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Archaeological Survey of the Cape Ray, Newfoundland Shipwreck

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Cape Ray, Newfoundland
Trevor Croft and Shawn Bath hold the piece of hull plank from the shipwreck. The three archaeologists and supporters from Cape Ray and Port aux Basques look on. Photo From Facebook

Last Saturday, I was lucky to be able to do an archaeological survey of the Cape Ray shipwreck with Jamie Brake and Stephen Hull of the Provincial Archaeology Office of Newfoundland and Labrador. The keel and hull of the ship were upside-down on the beach. There were also many big timbers from the ship also on the beach. I want to thank all the residents of Cape Ray who helped and supported our efforts. A special thank-you goes to Shawn Bath and Trevor Croft from the Clean Harbours Initiative, who donned their drysuits and collected several wood samples and metal fasteners from the wreck. There were also supporters from nearby Channel-Port aux Basques. Once the artifacts and wood samples are analysed, we’re hoping to learn more about the age of this ship and where it came from.

Neil Burgess
Cape Ray, Newfoundland
Photo via Facebook
Cape Ray, Newfoundland
Piece of a hull plank. Is this made of oak? We’ll know soon. Photo Via Facebook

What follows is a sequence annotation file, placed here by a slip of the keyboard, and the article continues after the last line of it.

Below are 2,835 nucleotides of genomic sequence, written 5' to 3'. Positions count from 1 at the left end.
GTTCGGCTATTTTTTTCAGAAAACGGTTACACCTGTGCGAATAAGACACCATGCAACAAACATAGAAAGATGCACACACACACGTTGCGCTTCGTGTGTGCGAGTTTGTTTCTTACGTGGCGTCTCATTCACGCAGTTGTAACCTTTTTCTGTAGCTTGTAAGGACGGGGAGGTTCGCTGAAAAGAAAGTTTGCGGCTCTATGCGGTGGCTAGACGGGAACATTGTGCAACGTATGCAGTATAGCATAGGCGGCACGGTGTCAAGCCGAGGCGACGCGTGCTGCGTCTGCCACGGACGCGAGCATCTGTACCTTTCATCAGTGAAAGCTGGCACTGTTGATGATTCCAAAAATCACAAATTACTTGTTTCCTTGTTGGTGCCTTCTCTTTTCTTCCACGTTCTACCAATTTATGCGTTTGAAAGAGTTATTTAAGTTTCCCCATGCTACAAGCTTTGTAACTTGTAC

Rescuing The Cape Ray Wreck, a GoFundMe Page

The community of Cape Ray is fund-raising to preserve the shipwreck washed ashore on a local beach. They want to protect the wreck as a local tourist attraction.

On the 20th of January this mysterious wreck washed up on the shores of scenic Cape Ray. This wreck has captured the imagination of people all over the world and has bought international attention to this humble community of approximately 300 people. We believe this shipwreck drifted into Cape Ray for a reason and we want to help tell its story.

Sea to Sky

Today the government has announced that they will turn the wreck over to the community of Cape Ray to use as a tourist attraction. Once this wreck is recovered and preserved on display it will act as a well needed economic boost to the southwest coast Newfoundland in the wake of hurricane Fiona.

With the financial shortcomings that come with a small community, it would be greatly appreciated if everyone could come together to help us recover, transport and preserve this unique piece of history.

GoFundMe page created by:

Anne Osmond

Cape Ray, Newfoundland, Canada


Thanks to Neil Burgess of Shipwreck Preservation Society of Newfoundland & Labrador for his article and pictures.


La Galigo

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